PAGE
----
Climate science has from its very beginnings been a wonderfully multidisciplinary endeavor, encompassing biology, chemistry, history, paleoclimatology and, yes, physics. Fluid motion, thermodynamics of air and water, radiative transfer and the movement of the Earth on its orbit around the sun are all fundamental components that give rise to the complexity of the weather and climate system. But topics beyond physics also are key for understanding how life and climate have co-developed on Earth and how they might change in the future. Because of that multidisciplinarity, I had always assumed that climate science would never attract the attention of the discipline-based Nobel Prize committees. 

Sure, the 1995 Chemistry prize awarded to the atmospheric chemists Sherwood Rowland, Mario Molina and Paul Crutzen for their work on ozone depletion could be considered climate-adjacent. But the two prizes explicitly related to climate change were the 2007 Peace prize, given to the IPCC and Al Gore for their efforts to communicate climate science to the public, and the 2018 Economics prize, awarded for work placing the science in an economics context, rather than for the science itself.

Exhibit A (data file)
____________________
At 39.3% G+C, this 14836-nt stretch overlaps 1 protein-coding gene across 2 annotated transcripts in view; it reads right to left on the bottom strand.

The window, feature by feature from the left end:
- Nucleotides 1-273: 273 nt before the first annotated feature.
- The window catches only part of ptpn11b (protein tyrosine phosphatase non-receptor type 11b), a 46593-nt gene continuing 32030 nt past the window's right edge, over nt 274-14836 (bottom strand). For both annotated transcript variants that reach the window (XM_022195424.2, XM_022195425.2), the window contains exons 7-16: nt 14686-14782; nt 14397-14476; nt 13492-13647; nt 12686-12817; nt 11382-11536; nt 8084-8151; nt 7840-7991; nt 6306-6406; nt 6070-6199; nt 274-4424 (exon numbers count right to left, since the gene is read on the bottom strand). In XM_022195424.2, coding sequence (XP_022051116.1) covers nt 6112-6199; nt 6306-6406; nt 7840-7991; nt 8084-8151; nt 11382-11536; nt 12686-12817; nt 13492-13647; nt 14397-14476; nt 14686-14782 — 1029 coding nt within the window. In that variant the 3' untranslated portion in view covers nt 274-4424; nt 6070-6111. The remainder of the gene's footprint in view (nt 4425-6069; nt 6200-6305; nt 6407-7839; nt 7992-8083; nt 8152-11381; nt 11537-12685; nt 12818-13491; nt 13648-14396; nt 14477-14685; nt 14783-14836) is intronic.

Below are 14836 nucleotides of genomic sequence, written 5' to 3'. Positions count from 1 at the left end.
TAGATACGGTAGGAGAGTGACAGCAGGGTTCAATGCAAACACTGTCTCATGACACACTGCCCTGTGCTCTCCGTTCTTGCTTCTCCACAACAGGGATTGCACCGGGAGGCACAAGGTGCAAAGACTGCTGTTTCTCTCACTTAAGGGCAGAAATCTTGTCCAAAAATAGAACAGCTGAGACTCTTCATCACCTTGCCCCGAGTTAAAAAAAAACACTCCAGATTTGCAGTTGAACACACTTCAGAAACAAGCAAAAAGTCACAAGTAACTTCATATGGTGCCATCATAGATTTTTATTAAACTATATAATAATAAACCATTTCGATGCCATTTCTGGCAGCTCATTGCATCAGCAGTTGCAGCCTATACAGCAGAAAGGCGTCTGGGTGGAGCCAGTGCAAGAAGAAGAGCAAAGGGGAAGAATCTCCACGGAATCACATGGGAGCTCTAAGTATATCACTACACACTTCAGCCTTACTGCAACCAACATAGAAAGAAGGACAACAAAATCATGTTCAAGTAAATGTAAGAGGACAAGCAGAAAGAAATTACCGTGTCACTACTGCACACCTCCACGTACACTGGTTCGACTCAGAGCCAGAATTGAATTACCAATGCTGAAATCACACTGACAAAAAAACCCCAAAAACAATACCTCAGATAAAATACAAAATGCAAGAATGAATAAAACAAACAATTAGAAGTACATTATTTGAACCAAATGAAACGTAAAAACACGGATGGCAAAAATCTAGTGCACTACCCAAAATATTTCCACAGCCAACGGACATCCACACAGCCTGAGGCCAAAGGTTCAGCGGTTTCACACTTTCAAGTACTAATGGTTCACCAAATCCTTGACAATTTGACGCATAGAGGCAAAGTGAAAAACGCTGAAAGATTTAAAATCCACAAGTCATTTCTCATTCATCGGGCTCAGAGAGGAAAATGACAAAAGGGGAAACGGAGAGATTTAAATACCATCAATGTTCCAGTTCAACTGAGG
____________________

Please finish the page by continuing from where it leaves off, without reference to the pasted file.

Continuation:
I was therefore shocked that this week the Nobel Committee for Physics acknowledged the tremendous advances we’ve made in understanding the climate system, awarding half this year’s prize of 10 million Swedish kronor ($1.1 million) to two climate scientists, Syukuro (Suki) Manabe and Klaus Hasselmann. Both were deserving of the award, but in such a collaborative field, other pioneering scientists are inevitably left out.

These two scientists are representative of two main themes in climate science: the development of predictive, physically based climate models, and the detection and attribution of climate changes. Together these advances have allowed us to understand the climate changes of the recent past and make skillful predictions of our climate future.

Our ability to skillfully predict climate change dates from the 1960s with the development of global energy balance models, then one-dimensional radiative-convective models and later still fully three-dimensional climate models. The main conceptual advances occurred in the 1950s, 1960s and 1970s, while subsequent work has used increasing computational power to put those concepts into practice with ever greater levels of completeness and detail.